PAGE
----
A breath of fresh air

Bite's new boss is only in her early thirties, so how will she cope with the challenge? Chloe Markowicz reports

Kath Pooley

Kath Pooley, Bite Communications’ new MD, still cannot believe she has landed such a senior role at only 34. ‘I pinch myself sometimes and think, oh my God, am I going to get found out?’

Her surprise is understandable when you discover she fell into PR by chance.

Unsure of what to do after graduating from university, she saw an ad for a graduate trainee at Lewis PR. The then ten-person agency was based in Chris Lewis’ old flat in Covent Garden, above an Indian restaurant and a Charles Worthington salon.

Pooley amazed herself by getting the job. ‘I’ve always had a certain degree of self-doubt,’ she admits, ‘and I still have that.’

She mastered this lack of confidence so well, however, that after six months Lewis handed her a trainee of her own to manage. It was then Pooley realised PR was her calling, and she ended up staying at Lewis for 12 years. She claims never to have thought about joining another agency, but an approach from Bite CEO Clive Armitage set in motion a chain of events that eventually saw her leave Lewis in July of this year.

She was hesitant about moving to Bite, and worried whether she would ‘ever feel as passionately about another company as I did about Lewis’. But she was struck by Armitage’s passion, and after six months of discussions decided to leave her position as UK general manager at Lewis.

It was not just Armitage’s pitch that won her over. She had always admired Bite as a competitor, and quietly cursed whenever the agency’s name came up on a pitch list. A client roster with big names such as Face-book and Apple helped too, as she mostly worked with challenger brands at Lewis.

Bite may have the heritage and the big brands, but this past year has been difficult. In May, David Hargreaves departed for the US, leaving the London office without a UK MD for a few months; then it lost a sizeable chunk of its Samsung account to Weber Shandwick in June.

The agency moved quickly to shore up senior management, however. Hugh Birley, CEO of Next Fifteen sister agency Lexis PR, immediately stepped in as interim MD, and within three months Armitage had moved to London, Ruby Quince – founder of guidebooks website Itchy Guides – had joined as head of digital, and Pooley had been lured from Lewis.

Pooley denies the agency has been in a slump this year, but agrees the presence of the global CEO and a new UK MD is something ‘that needed to happen’.

The injection of new blood seems to have revitalised Bite. Armitage says the energy in the office has gone up ‘several notches’ since Pooley’s arrival in September, describing her as a ‘cultural anchor’.

Pooley’s new boss credits her with a dynamic personality and lack of pretension, and former colleagues agree that Pooley is a lot of fun. An ability to laugh at herself, a propensity for swearing, and a talent for holding her composure in the bar all feature as personality plus-points. Clive Booth, director of public aff-airs and media relations at the Association of Chartered Certified Accountants, worked with Pooley at Lewis and says her fun-loving side is balanced by a ‘steely dedication to her job’.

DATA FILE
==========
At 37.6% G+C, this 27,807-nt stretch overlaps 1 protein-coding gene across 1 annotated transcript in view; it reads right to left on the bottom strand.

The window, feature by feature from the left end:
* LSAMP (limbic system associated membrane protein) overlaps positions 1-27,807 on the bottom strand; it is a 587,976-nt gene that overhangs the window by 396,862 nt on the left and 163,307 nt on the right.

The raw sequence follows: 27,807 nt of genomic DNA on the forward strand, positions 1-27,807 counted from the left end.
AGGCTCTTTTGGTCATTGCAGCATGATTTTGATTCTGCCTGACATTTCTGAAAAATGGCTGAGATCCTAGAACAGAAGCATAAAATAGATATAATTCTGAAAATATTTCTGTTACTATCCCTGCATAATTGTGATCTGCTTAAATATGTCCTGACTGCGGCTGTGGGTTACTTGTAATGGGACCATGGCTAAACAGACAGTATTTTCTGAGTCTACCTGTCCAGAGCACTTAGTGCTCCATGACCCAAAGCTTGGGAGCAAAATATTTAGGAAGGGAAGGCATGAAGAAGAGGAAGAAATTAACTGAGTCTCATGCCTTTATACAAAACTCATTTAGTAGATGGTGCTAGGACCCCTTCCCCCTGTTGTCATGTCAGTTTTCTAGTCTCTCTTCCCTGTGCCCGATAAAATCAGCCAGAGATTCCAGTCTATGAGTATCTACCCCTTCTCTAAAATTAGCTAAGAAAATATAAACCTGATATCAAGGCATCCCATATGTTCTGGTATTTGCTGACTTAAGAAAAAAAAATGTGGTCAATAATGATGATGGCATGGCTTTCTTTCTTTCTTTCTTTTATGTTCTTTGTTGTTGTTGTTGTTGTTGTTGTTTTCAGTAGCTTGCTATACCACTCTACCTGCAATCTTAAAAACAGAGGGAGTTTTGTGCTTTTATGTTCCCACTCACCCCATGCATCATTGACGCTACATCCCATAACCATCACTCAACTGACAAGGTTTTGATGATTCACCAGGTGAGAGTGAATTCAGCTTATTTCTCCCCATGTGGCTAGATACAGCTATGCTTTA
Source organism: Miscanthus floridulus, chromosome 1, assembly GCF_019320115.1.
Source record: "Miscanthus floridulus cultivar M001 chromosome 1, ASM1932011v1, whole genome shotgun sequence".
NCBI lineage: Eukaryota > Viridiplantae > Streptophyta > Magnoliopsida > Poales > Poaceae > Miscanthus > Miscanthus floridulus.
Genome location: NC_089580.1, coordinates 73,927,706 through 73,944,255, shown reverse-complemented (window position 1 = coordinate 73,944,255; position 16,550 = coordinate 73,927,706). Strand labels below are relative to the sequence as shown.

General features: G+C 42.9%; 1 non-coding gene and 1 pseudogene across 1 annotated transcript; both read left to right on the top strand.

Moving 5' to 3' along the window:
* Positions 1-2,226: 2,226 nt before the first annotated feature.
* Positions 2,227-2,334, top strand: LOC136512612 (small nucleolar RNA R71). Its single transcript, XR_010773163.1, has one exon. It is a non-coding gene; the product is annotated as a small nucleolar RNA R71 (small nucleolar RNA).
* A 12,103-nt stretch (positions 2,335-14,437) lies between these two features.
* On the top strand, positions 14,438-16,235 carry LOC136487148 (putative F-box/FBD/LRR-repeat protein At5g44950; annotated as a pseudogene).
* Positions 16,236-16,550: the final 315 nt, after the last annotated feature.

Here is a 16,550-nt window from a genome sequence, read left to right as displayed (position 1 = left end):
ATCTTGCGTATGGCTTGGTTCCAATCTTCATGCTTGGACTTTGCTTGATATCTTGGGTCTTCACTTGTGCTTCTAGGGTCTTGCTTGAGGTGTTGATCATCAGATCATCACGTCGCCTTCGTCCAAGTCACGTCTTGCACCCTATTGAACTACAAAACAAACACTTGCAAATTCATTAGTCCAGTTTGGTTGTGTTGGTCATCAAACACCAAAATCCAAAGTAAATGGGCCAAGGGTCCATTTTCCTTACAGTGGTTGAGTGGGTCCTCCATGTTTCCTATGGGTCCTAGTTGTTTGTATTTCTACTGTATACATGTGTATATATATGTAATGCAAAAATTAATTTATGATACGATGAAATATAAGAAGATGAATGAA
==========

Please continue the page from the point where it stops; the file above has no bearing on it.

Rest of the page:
She will need to be dedicated to the cause if she is serious about her ambitious plans for Bite. She wants offices in Europe, initially in France and Germany, and not just associates either – these will be wholly-owned and staffed with Bite employees. Opening new offices during such an uncertain economic period could be risky, but will be planned around client needs.

There are also plans to boost the agency’s 50-strong London base with new hires – a bold move when some agencies are imposing recruitment freezes. Pooley’s tactics for survival in a downturn are managing business pragmatically and investing in the right places. ‘My number one priority for the UK is finding and keeping the best talent,’ she says. ‘This is a brilliant market for that. We’ve got more CVs than ever before.’

Booth says Pooley is ‘one of the most positive people I know’ and her attitude to running an agency in tumultuous times demonstrates this. ‘You need to have more energy in a downturn, but it forces you to make sure that everything you do is done to perfection,’ she explains. ‘We’re going to go on the offensive and attack the downturn with optimism and proactivity.’

She is aware this fighting talk could open her up to accusations of naivety, but she is not burying her head in the sand. ‘The reality is that our economy will change,’ she says. ‘But it would be wrong to come in as Bite’s new MD and say we’re all doomed.’

And if she can steer Bite through the next 12 months, she may banish the lingering demons of self-doubt once and for all.


Kath Pooley’s turning points

What was your biggest career break?

Winning the 2004 PRWeek Young Communicator of the Year award improved my confidence; it made me realise other people believed in me.

What advice would you give anyone climbing the career ladder?

Go looking for responsibility – don’t wait for it to be given to you.

Who was your most notable mentor or influence?

Ken Deeks, a co-founder of Byte Night [the IT industry’s sleep-out to raise money for youth homelessness].

The way that he has taken Byte Night from year one, where it raised a few thousand pounds, to this year, where it raised about £450,000, is inspirational. I’ve been doing Byte Night for about five years now, and every single year he has approached it with the same tenacity and passion.

What do you look for in new recruits?

Attitude counts most. They have to have a passion for PR. They have to take the initiative and go looking for opportunities.

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